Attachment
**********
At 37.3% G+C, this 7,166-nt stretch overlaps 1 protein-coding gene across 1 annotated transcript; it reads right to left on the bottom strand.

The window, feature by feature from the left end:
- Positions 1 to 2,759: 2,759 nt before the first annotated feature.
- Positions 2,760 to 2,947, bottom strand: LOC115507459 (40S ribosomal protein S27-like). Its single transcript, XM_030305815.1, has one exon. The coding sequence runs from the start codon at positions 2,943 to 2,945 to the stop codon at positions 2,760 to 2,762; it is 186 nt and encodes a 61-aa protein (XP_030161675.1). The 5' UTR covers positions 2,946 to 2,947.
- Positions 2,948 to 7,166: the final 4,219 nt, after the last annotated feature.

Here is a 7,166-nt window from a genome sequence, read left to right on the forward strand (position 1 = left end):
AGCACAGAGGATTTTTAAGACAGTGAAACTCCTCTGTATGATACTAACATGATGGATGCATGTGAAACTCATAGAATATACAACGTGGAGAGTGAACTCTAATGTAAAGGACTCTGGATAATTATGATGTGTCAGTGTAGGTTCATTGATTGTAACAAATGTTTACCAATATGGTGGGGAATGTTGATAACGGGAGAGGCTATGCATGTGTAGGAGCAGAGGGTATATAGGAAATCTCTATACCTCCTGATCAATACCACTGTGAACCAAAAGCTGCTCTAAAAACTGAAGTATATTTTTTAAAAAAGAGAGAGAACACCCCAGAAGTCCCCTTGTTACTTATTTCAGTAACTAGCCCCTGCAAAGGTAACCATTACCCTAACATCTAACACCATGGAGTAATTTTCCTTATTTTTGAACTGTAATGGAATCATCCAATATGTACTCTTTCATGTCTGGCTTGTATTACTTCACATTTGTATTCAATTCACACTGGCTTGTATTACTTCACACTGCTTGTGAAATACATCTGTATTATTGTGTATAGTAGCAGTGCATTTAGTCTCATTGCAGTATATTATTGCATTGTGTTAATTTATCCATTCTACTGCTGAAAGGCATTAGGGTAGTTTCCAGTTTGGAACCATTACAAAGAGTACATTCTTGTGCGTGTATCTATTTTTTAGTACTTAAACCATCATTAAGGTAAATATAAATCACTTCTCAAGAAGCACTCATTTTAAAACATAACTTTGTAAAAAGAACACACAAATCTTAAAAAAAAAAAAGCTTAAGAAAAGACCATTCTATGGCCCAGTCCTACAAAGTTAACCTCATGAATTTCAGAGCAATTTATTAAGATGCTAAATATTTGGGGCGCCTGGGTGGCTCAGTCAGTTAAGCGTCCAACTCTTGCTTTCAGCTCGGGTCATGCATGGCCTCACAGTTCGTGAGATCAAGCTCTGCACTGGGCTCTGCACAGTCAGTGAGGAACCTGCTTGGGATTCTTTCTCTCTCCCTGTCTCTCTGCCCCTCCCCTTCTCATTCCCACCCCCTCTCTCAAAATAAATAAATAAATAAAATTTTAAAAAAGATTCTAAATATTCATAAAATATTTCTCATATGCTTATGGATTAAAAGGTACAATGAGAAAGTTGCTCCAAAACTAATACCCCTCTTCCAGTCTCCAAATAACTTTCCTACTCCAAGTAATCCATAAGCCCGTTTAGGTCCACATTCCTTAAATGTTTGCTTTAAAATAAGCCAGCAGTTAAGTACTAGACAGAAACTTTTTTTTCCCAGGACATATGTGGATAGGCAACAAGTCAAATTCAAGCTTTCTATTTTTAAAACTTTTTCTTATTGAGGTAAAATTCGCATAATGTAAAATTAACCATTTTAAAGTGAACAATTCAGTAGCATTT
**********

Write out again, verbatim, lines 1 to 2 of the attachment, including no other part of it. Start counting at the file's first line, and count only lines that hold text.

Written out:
At 37.3% G+C, this 7,166-nt stretch overlaps 1 protein-coding gene across 1 annotated transcript; it reads right to left on the bottom strand.

The window, feature by feature from the left end: